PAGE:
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  • 2014

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A defense of transitivity

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This thesis seeks to defend transitivity as a rational constraint on preferences against two putative counterexamples to transitivity. This thesis is divided into three sections. In the first section, I

This thesis seeks to defend transitivity as a rational constraint on preferences against two putative counterexamples to transitivity. This thesis is divided into three sections. In the first section, I consider two famous and popular arguments in defense of transitivity and argue they are insufficient to adequately defend transitivity. I then outline a desiderata for successful arguments in defense of transitivity and identify some basic assumptions I will be making throughout the thesis. In section two, I consider the first putative counterexample to transitivity: Quinn’s Puzzle of the Self-Torturer. I offer two plausible interpretations of Quinn’s puzzle and argue that both fail. One because it does not genuinely induce intransitive preferences, and the other because the situation it requires is logically impossible. I conclude this section by defending my arguments against known objections in the literature. Finally, in the third section, I consider a counterexample to transitivity from Larry Temkin that has received little attention in the literature. I argue that while the initial counterexample is unpersuasive it can be augmented and made into a more forceful argument. I then argue that this improved counterexample fails due to some erroneous assumptions prevalent in the literature on incomparability. I conclude the thesis with a brief summary and some closing remarks.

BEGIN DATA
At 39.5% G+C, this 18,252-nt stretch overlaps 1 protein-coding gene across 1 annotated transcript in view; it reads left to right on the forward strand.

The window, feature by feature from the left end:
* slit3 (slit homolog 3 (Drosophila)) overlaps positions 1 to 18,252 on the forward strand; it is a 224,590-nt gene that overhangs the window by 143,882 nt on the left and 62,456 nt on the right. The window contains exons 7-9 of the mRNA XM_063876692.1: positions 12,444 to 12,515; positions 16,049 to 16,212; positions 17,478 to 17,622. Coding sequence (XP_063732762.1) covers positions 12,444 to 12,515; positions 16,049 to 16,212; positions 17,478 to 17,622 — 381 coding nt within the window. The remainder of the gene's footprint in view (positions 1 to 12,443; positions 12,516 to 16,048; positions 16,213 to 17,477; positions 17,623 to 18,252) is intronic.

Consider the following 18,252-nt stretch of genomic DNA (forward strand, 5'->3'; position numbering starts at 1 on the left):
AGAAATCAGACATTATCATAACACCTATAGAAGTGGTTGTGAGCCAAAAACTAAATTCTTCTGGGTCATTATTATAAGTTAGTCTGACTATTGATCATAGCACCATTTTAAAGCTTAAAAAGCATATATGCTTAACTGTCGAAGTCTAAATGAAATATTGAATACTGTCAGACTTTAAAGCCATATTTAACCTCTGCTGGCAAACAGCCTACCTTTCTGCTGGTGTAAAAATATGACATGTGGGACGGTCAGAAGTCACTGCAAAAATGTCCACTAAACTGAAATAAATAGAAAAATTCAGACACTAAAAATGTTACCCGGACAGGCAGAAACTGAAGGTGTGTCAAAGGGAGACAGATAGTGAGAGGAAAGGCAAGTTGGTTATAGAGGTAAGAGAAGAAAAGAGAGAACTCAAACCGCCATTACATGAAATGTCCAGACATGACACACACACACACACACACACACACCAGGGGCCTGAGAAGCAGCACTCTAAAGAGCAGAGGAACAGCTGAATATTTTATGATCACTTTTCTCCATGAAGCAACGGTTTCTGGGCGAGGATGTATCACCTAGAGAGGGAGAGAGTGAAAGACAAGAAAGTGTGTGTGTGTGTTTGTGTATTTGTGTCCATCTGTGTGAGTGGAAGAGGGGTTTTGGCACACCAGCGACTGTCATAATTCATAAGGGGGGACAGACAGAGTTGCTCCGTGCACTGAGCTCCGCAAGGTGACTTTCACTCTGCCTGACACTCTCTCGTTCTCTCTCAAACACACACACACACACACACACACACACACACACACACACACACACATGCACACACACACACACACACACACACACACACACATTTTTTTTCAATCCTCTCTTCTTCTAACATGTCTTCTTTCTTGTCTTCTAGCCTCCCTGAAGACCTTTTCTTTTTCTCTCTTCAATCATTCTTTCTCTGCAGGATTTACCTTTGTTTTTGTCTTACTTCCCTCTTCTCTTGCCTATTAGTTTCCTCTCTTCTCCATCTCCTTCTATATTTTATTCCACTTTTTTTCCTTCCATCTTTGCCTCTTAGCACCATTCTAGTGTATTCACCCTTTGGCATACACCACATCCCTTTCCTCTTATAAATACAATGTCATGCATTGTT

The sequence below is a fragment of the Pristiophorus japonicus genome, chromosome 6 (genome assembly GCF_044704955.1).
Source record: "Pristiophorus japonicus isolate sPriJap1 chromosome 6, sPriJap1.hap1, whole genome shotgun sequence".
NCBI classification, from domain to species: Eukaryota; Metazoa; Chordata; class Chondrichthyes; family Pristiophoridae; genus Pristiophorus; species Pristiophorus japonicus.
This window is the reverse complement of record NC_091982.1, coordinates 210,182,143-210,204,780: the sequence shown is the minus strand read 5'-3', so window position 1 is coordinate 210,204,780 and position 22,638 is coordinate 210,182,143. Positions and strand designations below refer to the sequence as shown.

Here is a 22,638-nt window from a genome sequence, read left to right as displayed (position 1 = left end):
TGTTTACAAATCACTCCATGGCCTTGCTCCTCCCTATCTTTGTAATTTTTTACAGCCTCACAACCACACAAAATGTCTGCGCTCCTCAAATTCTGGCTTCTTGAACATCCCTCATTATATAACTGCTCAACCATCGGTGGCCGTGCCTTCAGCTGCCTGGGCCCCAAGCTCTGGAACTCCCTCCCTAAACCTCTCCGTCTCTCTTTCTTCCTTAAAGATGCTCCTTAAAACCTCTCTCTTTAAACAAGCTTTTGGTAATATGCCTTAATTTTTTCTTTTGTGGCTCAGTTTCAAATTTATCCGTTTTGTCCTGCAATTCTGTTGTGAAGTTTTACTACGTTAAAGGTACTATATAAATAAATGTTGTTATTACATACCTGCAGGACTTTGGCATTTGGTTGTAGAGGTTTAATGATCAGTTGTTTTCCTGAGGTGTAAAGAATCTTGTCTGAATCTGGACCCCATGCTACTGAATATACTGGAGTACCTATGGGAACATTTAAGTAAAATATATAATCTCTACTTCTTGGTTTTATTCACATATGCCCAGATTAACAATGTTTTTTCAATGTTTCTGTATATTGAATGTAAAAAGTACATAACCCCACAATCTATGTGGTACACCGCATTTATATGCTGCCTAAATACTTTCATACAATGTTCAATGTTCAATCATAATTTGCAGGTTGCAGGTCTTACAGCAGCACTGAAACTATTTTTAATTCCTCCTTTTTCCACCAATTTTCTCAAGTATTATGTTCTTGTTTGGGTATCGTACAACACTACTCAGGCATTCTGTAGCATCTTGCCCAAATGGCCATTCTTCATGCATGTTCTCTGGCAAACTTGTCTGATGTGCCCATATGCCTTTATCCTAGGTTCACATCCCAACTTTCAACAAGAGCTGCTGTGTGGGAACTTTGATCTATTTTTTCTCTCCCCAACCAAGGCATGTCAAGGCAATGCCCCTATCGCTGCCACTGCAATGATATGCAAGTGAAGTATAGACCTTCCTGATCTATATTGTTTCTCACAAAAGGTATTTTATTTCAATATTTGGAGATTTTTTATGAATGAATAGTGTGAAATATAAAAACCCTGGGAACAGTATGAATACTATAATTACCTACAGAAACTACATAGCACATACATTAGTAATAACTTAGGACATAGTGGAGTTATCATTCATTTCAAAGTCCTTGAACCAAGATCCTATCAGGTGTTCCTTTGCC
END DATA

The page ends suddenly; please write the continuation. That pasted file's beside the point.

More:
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  • 2015

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Exploitation in clinical drug trials

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With the number of internationally-run clinical drug trials increasing, the double standards between those in developed nations and those in developing nations are being scrutinized under the ethical microscope. Many

With the number of internationally-run clinical drug trials increasing, the double standards between those in developed nations and those in developing nations are being scrutinized under the ethical microscope. Many argue that several pharmaceutical companies and researchers are exploiting developing nation participants. Two issues of concern are the use of a placebo control when an effective alternative treatment exists and the lack of drug availability to the country that hosted the clinical trial should the experimental drug prove effective. Though intuitively this seems like an instance of exploitation, philosophically, exploitation theories cannot adequately account for the wrongdoing in these cases. My project has two parts. First, after explaining why the theories of Alan Wertheimer, John Lawrence Hill, and Ruth Sample fail to explain the exploitation in clinical drug research, I provide an alternative account of exploitation that can explain why the double standard in clinical research is harmful. Rather than craft a single theory encompassing all instances of exploitation, I offer an account of a type, or subset, of exploitation that I refer to as comparative exploitation. The double standards in clinical research fall under the category of comparative exploitation. Furthermore, while many critics maintain that cases of comparative exploitation, including clinical research, are mutually beneficial, they are actually harmful to its victims. I explain the harm of comparative exploitation using Ben Bradley's counterfactual account of harm and Larry May's theory of sharing responsibility. The second part of my project focuses on the "standard of care" argument, which most defenders use to justify the double standard in clinical research. I elaborate on Ruth Macklin's position that advocates of the "standard of care" position make three faulty assumptions: placebo-controlled trials are the gold standard, the only relevant question responsive to the host country's health needs is "Is the experimental product being studied better than the 'nothing' now available to the population?", and the only way of obtaining affordable products is to test cheap alternatives to replace the expensive ones. In the end, I advocate moving towards a universalizing of standards in order to avoid exploitation.